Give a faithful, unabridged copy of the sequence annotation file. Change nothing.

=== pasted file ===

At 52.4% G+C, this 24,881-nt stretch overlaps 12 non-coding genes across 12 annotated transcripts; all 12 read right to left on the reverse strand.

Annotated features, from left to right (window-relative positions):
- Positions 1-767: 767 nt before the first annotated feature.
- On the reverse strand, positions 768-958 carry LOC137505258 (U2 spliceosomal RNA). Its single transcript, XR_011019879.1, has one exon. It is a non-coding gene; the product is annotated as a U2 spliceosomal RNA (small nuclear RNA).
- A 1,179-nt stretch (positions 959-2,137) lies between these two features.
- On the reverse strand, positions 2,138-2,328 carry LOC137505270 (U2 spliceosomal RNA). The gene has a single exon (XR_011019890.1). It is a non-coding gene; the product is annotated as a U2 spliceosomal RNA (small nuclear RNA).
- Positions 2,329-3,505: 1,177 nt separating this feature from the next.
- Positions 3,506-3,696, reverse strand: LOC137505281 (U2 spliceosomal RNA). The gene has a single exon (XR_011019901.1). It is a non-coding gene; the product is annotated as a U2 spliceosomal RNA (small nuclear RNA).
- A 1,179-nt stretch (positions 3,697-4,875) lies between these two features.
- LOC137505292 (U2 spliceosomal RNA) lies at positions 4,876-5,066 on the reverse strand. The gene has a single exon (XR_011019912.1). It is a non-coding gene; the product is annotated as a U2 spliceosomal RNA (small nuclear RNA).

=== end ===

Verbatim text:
At 52.4% G+C, this 24,881-nt stretch overlaps 12 non-coding genes across 12 annotated transcripts; all 12 read right to left on the reverse strand.

Annotated features, from left to right (window-relative positions):
- Positions 1-767: 767 nt before the first annotated feature.
- On the reverse strand, positions 768-958 carry LOC137505258 (U2 spliceosomal RNA). Its single transcript, XR_011019879.1, has one exon. It is a non-coding gene; the product is annotated as a U2 spliceosomal RNA (small nuclear RNA).
- A 1,179-nt stretch (positions 959-2,137) lies between these two features.
- On the reverse strand, positions 2,138-2,328 carry LOC137505270 (U2 spliceosomal RNA). The gene has a single exon (XR_011019890.1). It is a non-coding gene; the product is annotated as a U2 spliceosomal RNA (small nuclear RNA).
- Positions 2,329-3,505: 1,177 nt separating this feature from the next.
- Positions 3,506-3,696, reverse strand: LOC137505281 (U2 spliceosomal RNA). The gene has a single exon (XR_011019901.1). It is a non-coding gene; the product is annotated as a U2 spliceosomal RNA (small nuclear RNA).
- A 1,179-nt stretch (positions 3,697-4,875) lies between these two features.
- LOC137505292 (U2 spliceosomal RNA) lies at positions 4,876-5,066 on the reverse strand. The gene has a single exon (XR_011019912.1). It is a non-coding gene; the product is annotated as a U2 spliceosomal RNA (small nuclear RNA).